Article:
Arminians think it’s crucial that human agents have two or more choices at a time. There are various problems with this assumption, but for now I’ll focus on one in particular. Having several choices can be disadvantageous. For the more opportunities you have, the greater the opportunity to make the wrong choice. At least in some situations.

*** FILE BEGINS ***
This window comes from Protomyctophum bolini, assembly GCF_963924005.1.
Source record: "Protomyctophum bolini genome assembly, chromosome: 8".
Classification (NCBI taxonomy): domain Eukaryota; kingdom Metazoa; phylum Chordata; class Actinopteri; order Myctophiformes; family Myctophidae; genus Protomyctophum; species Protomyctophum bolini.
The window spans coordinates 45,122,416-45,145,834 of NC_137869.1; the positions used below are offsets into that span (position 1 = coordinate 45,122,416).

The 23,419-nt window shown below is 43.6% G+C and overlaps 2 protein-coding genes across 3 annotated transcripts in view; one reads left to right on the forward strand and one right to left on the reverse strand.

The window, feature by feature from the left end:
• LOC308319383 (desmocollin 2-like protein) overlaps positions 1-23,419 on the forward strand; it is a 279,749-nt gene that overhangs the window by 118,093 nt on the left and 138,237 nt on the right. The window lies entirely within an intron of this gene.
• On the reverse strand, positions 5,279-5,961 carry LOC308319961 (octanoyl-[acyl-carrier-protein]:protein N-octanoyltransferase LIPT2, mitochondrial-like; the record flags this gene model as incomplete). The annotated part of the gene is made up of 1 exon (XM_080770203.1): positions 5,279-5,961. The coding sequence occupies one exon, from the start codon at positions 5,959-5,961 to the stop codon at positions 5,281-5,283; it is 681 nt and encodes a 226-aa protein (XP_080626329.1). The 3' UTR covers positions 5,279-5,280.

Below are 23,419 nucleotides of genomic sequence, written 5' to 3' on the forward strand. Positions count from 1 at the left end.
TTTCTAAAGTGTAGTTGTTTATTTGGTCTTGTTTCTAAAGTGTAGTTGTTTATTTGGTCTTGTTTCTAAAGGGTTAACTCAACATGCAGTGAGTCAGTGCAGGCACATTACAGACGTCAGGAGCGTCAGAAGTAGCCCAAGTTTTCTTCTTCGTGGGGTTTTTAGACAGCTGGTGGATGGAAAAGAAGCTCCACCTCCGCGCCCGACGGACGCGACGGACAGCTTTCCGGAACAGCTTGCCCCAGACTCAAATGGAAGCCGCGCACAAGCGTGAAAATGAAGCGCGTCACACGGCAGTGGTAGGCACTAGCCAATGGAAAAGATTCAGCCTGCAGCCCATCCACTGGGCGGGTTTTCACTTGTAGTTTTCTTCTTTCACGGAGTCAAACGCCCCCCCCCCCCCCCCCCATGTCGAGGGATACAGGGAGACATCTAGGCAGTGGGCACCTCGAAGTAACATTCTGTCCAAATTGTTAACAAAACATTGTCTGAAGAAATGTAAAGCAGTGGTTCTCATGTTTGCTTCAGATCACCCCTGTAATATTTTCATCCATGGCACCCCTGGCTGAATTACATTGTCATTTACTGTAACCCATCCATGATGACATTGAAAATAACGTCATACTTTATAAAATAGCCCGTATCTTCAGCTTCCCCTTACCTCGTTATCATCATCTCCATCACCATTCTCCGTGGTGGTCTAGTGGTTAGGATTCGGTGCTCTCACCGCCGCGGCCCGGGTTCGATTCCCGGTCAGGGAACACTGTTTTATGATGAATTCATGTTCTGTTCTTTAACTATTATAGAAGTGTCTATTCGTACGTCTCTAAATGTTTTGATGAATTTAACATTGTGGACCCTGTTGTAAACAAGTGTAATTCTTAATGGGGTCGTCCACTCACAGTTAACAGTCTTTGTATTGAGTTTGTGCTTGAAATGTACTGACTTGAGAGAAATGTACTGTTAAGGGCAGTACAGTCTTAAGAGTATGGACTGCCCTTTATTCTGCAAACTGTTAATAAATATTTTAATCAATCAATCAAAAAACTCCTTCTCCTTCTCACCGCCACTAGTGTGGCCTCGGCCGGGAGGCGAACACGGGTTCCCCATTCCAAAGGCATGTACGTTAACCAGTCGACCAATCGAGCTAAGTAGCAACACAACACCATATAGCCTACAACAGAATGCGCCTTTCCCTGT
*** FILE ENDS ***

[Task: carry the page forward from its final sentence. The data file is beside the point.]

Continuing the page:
Suppose I’m a computer security specialist for a large bank. That position gives me the opportunity–and attendant temptation–to surreptitiously divert funds to my Caiman account.
I can only succumb to that temptation if I have that opportunity in the first place.